Sometimes, upon further study, well-worn facts are found to be myths. Other times, what was once considered myth turns out to be true. The relationship between diet and acne has traveled the complete arc, appearing as established fact in 1950s dermatology textbooks only to be discounted under scrutiny in later years and finally gaining new credence in the 21st century.
Two food types once implicated in the development of acne vulgaris were sweets and dairy products, which made ice cream forbidden for acne sufferers. While early studies were largely anecdotal, a comprehensive analysis of studies conducted since 2005 by H. R. Ferdowsian, M.D., M.P.H. and S. Levin, M.S., R.D., published in "Skin Therapy Letter" in 2009, found causative indications between dairy, in particular, and acne inflammation.
Teenagers and Milk
Among the studies Ferdowsian and Levin reviewed, several showed positive correlation between milk products and severe acne outbreaks. One such study surveyed more than 9,000 girls and 4,000 boys between the ages of 9 and 15. Girls who consumed more than two servings of dairy per day were 20 percent more likely to develop severe acne compared with those who consumed less than one serving per day. Boys in the high-consumption group were 16 percent more likely to develop severe acne.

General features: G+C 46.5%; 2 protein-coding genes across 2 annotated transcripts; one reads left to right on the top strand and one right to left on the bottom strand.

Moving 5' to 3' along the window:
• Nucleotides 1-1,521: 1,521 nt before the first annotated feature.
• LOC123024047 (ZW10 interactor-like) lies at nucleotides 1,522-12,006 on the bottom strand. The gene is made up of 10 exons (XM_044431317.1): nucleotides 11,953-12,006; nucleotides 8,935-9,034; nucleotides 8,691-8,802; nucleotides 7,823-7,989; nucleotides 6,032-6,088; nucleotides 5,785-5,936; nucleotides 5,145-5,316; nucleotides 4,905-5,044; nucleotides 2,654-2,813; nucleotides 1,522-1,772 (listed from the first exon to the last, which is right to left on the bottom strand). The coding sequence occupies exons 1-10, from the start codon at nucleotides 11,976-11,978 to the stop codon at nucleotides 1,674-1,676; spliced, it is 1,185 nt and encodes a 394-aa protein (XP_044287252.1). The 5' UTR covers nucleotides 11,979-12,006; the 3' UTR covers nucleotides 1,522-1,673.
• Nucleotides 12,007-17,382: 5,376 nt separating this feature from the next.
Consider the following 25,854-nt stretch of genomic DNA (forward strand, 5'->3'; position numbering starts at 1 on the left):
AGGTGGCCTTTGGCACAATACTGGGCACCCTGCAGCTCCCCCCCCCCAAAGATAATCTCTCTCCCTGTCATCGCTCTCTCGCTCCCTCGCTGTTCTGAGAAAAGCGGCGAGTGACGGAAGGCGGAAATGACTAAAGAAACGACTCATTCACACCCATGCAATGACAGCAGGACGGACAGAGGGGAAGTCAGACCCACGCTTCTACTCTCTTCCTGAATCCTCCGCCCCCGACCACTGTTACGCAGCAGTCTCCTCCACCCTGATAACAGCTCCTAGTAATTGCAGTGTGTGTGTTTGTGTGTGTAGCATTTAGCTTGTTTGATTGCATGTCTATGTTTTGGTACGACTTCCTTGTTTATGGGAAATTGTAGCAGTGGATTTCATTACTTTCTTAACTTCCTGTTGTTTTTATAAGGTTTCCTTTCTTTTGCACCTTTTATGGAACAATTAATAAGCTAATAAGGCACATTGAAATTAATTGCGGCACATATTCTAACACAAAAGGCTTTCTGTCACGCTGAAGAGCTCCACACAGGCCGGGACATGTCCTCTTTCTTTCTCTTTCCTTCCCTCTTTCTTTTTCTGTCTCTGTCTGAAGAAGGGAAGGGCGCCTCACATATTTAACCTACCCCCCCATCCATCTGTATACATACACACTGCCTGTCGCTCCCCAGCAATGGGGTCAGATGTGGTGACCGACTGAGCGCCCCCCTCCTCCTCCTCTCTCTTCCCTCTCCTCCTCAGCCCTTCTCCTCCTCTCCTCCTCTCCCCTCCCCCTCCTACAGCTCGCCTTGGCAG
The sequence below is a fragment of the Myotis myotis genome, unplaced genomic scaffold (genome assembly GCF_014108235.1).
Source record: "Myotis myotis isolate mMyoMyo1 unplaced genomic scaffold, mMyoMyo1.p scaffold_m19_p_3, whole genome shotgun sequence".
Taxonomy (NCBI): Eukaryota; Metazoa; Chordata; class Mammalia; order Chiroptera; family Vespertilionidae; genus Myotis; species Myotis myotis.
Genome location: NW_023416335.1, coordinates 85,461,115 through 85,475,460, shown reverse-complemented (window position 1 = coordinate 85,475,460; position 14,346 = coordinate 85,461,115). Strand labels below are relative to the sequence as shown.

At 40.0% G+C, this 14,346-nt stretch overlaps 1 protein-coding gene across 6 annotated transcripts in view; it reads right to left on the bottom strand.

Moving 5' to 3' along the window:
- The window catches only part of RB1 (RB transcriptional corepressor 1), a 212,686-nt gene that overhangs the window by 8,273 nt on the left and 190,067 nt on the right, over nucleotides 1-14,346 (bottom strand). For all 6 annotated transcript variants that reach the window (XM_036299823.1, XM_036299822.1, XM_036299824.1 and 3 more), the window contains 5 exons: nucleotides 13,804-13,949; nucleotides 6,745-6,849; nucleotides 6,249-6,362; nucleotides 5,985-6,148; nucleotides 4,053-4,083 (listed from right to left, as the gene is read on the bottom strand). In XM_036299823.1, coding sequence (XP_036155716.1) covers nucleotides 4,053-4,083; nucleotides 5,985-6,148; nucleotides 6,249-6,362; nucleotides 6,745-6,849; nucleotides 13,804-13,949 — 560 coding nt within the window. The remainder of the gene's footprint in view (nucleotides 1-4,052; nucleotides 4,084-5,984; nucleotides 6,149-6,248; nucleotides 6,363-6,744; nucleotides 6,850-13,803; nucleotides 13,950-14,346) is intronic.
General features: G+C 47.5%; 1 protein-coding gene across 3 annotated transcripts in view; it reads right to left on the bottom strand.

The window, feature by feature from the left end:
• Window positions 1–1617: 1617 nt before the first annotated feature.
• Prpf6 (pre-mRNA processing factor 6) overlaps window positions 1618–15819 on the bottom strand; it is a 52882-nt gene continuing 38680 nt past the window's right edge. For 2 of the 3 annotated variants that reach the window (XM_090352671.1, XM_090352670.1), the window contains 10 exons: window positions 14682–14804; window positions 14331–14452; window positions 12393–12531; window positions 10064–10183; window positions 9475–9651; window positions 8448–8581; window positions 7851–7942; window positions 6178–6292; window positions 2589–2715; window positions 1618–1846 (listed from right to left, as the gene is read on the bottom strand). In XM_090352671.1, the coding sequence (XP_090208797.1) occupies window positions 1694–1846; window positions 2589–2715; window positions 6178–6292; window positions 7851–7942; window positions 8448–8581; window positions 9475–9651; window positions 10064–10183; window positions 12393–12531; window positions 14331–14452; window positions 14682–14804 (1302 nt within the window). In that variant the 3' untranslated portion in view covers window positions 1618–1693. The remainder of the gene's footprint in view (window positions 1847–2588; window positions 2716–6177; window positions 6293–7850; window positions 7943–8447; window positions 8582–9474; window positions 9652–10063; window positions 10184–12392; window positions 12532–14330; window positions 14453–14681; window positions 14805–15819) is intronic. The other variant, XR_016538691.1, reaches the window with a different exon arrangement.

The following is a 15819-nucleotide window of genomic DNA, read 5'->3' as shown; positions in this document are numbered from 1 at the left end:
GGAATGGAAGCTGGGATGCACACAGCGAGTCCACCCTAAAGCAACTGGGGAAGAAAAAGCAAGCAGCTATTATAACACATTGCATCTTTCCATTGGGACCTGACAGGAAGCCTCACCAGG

A likely culprit in acne linked to ice cream and other dairy product consumption is the production of insulin-like growth factor 1, or IGF-1. IGF-1 is produced in organ tissues in your body and the bodies of other mammals, according to the book Handbook of Growth Factors Volume 2 by Enrique Pimentel. Dairy producing cows also have IGF-1 that is identical to human IGF-1. If they have been treated with human growth hormones they have an increase in circulating IGF-1 -- and so will you when you consume this milk or products made from it. The body’s insulin response to dairy prompts increases in free IGF-1. It’s termed a hormonal cascade. IGF-1 stimulates unregulated tissue growth. Tissue growth in the follicle traps the sebum that causes acne lesions. IGF-1 may also increase your risk of cancer, according to the Physician's Committee for Responsible Medicine.
For the Record
The American Academy of Dermatology maintains a stated position that links between diet and acne are unfounded. The ADA contends that no food, not even greasy pizza, sugary snacks or ice cream, causes or exacerbates acne. However, every person's body and system reactions are different. The ADA notes that if you believe that certain foods cause your acne flare-ups, you should avoid those foods.
- Gut Pathology: Acne Vulgaris, Probiotics and the Gut-brain-skin Axis -- Back to the Future?
- American Academy of Dermatology: Diet and Acne
- SkinTherapyLetter.com: Does Diet Really Affect Acne?
- Handbook of Growth Factors Volume 2; Enrique Pimentel
- Physicians Committee for Responsible Medicine: Milk and Cancer Risk?: PCRM's IGF-I Study